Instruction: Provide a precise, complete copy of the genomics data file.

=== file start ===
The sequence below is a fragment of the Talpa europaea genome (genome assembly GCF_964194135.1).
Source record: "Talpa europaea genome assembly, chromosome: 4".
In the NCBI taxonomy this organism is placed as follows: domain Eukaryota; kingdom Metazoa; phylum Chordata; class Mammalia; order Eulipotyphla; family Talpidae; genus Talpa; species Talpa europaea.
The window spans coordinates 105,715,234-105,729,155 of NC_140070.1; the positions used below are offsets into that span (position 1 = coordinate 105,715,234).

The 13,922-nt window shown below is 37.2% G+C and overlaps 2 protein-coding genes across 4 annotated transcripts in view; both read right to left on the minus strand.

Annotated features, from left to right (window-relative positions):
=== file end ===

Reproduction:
The sequence below is a fragment of the Talpa europaea genome (genome assembly GCF_964194135.1).
Source record: "Talpa europaea genome assembly, chromosome: 4".
In the NCBI taxonomy this organism is placed as follows: domain Eukaryota; kingdom Metazoa; phylum Chordata; class Mammalia; order Eulipotyphla; family Talpidae; genus Talpa; species Talpa europaea.
The window spans coordinates 105,715,234-105,729,155 of NC_140070.1; the positions used below are offsets into that span (position 1 = coordinate 105,715,234).

The 13,922-nt window shown below is 37.2% G+C and overlaps 2 protein-coding genes across 4 annotated transcripts in view; both read right to left on the minus strand.

Annotated features, from left to right (window-relative positions):